National Bank of Kenya has been ordered to pay Sh510million to Kenya Revenue Authority after Tax Appeal Tribunal upheld its decision against the said bank.
The Tribunal led by Patrick Lutta ruled that the Bank is liable to pay taxes amounting to Sh 510,951,944.
“The Tribunal finds that the taxes assessed and demanded by the Respondent (KRA) via its Objection Decision of 31st August 2020, to the extent that they are a correction of the “multiple claims”, are due and payable,” ruled the tribunal.
The taxes arise out of disallowed credits wrongfully claimed by the bank under the Income Tax Act.
National Bank wanted KRA to utilize the tax overpayment it had to set off its tax liabilities.
According to the Bank, KRA had erred in law and in fact by disallowing tax credits of Sh 510,951,944.00 claimed on the iTax Income Tax Company Self-Assessment Return on the basis that it was captured under the wrong line of return.
“The capturing of the prior year tax overpayments as “credits under special arrangements” was necessitated by the fact that unlike the manual return, the iTax return did not provide a field to declare such credits,” argued the bank.
According to the Bank, in 2017, it was issued with a set of statements of account for the legacy balances for the years of income 2007 to 2014 showing cumulative tax payable of Sh 3,155,314,320 by KRA.
It responded to the statements of account fully reconciling the same with its tax records that showed that for the year 2014, there was a tax overpayment of Sh431,696,127.
At the time of filing the 2015 Self- Assessment Returns (SAR), it captured the tax overpayment brought forward from the year 2014 of Sh431,606,127.00 under “credits under special arrangements” and did the same for the year 2016. The final position per 2016 return was a tax overpayment of Sh504,520,521.00.
It reached out to KRA on 29th June 2020 when attempting to file the 2019 tax return after being unable to include the 2018 tax overpayment in the return since the over payment had been posted in the refund account as opposed to the advance section.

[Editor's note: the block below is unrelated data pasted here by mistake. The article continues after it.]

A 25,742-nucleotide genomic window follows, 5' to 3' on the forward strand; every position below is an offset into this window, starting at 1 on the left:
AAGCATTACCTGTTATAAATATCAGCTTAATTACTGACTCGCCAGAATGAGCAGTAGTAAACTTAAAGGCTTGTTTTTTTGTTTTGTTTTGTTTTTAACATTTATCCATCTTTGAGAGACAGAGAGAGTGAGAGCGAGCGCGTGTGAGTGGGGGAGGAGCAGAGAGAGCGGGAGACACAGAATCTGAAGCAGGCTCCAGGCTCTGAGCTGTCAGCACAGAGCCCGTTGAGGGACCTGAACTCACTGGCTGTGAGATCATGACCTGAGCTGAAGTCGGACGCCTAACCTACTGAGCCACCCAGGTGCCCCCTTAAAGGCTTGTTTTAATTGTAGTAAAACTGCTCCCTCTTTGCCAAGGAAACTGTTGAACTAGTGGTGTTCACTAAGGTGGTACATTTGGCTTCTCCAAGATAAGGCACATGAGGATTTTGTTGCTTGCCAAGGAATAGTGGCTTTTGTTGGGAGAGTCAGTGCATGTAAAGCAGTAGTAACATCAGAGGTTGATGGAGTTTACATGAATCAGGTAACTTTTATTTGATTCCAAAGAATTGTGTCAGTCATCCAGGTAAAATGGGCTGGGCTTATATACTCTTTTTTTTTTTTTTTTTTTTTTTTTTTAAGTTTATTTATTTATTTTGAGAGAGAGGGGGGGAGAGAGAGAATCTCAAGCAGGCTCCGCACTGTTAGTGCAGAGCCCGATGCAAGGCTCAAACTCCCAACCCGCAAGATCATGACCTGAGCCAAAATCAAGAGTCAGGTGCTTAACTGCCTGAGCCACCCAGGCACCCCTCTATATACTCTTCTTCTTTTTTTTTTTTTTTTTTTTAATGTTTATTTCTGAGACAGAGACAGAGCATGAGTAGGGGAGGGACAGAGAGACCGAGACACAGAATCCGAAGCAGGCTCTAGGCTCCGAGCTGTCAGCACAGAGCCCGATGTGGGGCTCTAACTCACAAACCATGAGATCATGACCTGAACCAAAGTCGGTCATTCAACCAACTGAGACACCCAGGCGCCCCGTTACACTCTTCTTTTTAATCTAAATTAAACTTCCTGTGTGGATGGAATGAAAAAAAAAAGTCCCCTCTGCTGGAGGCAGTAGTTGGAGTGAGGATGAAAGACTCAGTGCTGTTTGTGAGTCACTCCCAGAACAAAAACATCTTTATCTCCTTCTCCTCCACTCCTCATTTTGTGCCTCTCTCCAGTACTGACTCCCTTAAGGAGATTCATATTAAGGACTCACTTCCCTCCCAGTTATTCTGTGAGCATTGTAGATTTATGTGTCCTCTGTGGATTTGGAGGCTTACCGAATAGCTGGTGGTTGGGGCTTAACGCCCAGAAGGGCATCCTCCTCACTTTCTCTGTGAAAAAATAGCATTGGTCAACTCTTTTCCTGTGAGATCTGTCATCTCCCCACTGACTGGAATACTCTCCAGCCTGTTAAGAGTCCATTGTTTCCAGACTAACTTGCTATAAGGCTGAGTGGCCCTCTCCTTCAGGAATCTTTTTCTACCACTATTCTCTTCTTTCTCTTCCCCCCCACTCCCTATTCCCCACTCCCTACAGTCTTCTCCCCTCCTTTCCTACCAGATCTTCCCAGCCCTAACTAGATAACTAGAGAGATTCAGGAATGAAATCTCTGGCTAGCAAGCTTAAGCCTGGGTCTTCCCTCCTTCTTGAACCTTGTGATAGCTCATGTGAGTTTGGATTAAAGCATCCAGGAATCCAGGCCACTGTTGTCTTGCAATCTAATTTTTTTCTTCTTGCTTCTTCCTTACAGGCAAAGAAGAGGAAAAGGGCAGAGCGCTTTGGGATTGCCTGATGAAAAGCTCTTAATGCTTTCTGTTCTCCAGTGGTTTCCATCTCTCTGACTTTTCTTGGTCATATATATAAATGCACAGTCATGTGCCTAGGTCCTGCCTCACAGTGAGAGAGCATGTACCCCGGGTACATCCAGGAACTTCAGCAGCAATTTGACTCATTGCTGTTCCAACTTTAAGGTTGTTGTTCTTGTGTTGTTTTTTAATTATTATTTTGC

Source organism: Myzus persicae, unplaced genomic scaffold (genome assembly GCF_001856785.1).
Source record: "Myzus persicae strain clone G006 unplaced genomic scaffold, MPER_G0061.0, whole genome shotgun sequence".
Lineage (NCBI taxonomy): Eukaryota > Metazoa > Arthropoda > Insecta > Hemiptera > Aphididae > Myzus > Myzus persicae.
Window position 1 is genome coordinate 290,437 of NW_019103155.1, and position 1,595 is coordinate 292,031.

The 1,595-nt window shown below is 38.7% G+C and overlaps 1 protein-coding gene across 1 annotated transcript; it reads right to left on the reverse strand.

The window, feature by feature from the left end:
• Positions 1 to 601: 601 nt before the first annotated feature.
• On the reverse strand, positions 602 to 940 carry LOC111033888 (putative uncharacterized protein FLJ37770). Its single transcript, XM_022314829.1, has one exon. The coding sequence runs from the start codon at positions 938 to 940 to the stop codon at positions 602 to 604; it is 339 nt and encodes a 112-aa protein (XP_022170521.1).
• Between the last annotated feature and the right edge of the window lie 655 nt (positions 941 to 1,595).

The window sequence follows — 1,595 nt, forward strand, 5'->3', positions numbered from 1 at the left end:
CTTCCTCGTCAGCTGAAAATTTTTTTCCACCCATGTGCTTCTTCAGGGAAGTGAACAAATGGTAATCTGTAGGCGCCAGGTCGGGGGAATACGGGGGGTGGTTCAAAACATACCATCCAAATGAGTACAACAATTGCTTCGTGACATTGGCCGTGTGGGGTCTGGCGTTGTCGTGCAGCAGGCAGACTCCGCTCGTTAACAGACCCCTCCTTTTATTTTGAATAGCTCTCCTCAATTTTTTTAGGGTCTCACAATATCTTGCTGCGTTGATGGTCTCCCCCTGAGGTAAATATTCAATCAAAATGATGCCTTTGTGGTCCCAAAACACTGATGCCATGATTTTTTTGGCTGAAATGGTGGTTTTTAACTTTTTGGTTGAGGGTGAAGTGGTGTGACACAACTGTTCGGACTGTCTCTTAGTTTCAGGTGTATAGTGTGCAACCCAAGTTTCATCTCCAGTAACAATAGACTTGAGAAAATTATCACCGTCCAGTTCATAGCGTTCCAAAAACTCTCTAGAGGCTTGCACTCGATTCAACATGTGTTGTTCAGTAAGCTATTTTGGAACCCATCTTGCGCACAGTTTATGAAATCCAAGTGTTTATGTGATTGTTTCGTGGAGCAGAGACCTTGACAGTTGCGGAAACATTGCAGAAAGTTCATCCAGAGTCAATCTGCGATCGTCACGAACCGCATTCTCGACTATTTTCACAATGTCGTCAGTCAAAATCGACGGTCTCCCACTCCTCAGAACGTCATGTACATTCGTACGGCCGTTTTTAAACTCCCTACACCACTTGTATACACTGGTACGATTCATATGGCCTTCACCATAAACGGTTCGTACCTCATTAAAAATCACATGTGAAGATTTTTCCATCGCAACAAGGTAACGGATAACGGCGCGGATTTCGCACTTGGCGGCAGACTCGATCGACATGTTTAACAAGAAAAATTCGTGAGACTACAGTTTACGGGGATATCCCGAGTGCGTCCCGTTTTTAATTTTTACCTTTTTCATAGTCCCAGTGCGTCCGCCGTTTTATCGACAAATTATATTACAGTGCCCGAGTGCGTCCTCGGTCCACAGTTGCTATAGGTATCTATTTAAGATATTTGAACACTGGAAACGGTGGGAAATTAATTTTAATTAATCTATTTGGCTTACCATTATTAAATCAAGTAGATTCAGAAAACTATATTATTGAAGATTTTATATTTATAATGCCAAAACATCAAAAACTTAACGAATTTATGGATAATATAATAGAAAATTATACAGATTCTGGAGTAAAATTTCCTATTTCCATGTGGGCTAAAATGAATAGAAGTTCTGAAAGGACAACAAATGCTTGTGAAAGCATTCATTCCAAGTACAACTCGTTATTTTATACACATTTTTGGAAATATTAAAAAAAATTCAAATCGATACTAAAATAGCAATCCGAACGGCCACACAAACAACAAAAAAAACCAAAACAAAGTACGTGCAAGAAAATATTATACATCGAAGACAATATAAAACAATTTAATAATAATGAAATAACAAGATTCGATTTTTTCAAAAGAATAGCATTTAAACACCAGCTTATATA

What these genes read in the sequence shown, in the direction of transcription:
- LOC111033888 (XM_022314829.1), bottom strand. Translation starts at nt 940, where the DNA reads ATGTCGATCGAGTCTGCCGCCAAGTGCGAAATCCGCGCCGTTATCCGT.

KRA acknowledged the challenge and advised the Bank to proceed with filing of the returns, and noted that any penalties and interest including any principal arising from the challenge would be considered upon validation of the tax overpayment.
However KRA in response claimed none of the amounts claimed by the bank were in relation to foreign tax credits nor were the claimed credits in any way related to credits under special arrangements.
KRA claimed that the Bank did not provide any evidence to prove that a special arrangement existed at the time of claiming the credits under Section 42 of ITA.
The Tribunal in upholding the KRA’s decision noted that the credits claimed by the bank under the Income Tax Act were clearly incorrect as the claim was not what is envisaged by the law.
According to the tribunal, National Bank of Kenya Limited was not justified in utilizing alleged tax overpayment to settle off its tax liabilities as the relevant law only authorizes the Authority to apply a tax over payment in payment of taxes owed by a taxpayer.
Tax Tribunal held that the bank ought to have applied for a refund under the Tax Procedures Act, which provides for a procedure for makings claims of refund of overpaid taxes.